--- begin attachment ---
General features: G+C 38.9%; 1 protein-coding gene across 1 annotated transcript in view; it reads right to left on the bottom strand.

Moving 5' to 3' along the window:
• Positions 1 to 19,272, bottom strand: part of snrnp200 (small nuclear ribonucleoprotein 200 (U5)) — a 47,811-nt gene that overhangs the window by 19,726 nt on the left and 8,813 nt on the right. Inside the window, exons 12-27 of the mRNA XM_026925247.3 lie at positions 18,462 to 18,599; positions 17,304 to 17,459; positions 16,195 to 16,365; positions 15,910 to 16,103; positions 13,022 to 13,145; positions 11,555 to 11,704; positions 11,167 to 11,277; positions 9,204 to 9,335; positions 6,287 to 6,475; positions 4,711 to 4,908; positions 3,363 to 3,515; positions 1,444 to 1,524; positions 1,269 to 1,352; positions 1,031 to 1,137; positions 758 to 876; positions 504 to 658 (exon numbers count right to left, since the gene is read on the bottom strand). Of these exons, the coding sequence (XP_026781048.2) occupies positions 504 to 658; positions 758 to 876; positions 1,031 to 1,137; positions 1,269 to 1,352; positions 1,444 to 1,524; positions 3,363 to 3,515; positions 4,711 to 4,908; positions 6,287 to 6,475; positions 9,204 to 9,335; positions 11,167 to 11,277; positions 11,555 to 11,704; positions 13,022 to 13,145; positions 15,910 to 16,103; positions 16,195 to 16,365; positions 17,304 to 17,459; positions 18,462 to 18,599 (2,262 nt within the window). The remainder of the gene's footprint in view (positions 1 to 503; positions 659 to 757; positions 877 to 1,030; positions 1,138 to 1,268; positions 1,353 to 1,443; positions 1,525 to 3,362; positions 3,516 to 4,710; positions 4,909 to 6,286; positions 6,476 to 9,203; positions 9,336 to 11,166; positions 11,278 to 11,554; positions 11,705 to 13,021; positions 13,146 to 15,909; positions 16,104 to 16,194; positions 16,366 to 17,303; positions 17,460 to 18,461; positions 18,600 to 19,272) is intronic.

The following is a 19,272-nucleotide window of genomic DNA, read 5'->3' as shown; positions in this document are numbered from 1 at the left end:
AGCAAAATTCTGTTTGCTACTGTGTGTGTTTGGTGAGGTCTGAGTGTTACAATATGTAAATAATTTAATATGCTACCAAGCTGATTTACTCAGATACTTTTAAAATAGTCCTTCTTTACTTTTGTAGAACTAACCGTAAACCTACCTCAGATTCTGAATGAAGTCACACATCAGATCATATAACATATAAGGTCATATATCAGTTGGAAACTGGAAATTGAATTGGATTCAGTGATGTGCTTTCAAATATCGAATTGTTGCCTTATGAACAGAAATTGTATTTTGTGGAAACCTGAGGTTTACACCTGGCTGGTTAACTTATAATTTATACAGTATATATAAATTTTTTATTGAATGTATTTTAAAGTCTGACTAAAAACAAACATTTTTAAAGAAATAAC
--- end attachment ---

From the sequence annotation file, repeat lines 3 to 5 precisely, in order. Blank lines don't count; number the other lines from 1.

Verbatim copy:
• Positions 1 to 19,272, bottom strand: part of snrnp200 (small nuclear ribonucleoprotein 200 (U5)) — a 47,811-nt gene that overhangs the window by 19,726 nt on the left and 8,813 nt on the right. Inside the window, exons 12-27 of the mRNA XM_026925247.3 lie at positions 18,462 to 18,599; positions 17,304 to 17,459; positions 16,195 to 16,365; positions 15,910 to 16,103; positions 13,022 to 13,145; positions 11,555 to 11,704; positions 11,167 to 11,277; positions 9,204 to 9,335; positions 6,287 to 6,475; positions 4,711 to 4,908; positions 3,363 to 3,515; positions 1,444 to 1,524; positions 1,269 to 1,352; positions 1,031 to 1,137; positions 758 to 876; positions 504 to 658 (exon numbers count right to left, since the gene is read on the bottom strand). Of these exons, the coding sequence (XP_026781048.2) occupies positions 504 to 658; positions 758 to 876; positions 1,031 to 1,137; positions 1,269 to 1,352; positions 1,444 to 1,524; positions 3,363 to 3,515; positions 4,711 to 4,908; positions 6,287 to 6,475; positions 9,204 to 9,335; positions 11,167 to 11,277; positions 11,555 to 11,704; positions 13,022 to 13,145; positions 15,910 to 16,103; positions 16,195 to 16,365; positions 17,304 to 17,459; positions 18,462 to 18,599 (2,262 nt within the window). The remainder of the gene's footprint in view (positions 1 to 503; positions 659 to 757; positions 877 to 1,030; positions 1,138 to 1,268; positions 1,353 to 1,443; positions 1,525 to 3,362; positions 3,516 to 4,710; positions 4,909 to 6,286; positions 6,476 to 9,203; positions 9,336 to 11,166; positions 11,278 to 11,554; positions 11,705 to 13,021; positions 13,146 to 15,909; positions 16,104 to 16,194; positions 16,366 to 17,303; positions 17,460 to 18,461; positions 18,600 to 19,272) is intronic.

The following is a 19,272-nucleotide window of genomic DNA, read 5'->3' as shown; positions in this document are numbered from 1 at the left end:
AGCAAAATTCTGTTTGCTACTGTGTGTGTTTGGTGAGGTCTGAGTGTTACAATATGTAAATAATTTAATATGCTACCAAGCTGATTTACTCAGATACTTTTAAAATAGTCCTTCTTTACTTTTGTAGAACTAACCGTAAACCTACCTCAGATTCTGAATGAAGTCACACATCAGATCATATAACATATAAGGTCATATATCAGTTGGAAACTGGAAATTGAATTGGATTCAGTGATGTGCTTTCAAATATCGAATTGTTGCCTTATGAACAGAAATTGTATTTTGTGGAAACCTGAGGTTTACACCTGGCTGGTTAACTTATAATTTATACAGTATATATAAATTTTTTATTGAATGTATTTTAAAGTCTGACTAAAAACAAACATTTTTAAAGAAATAAC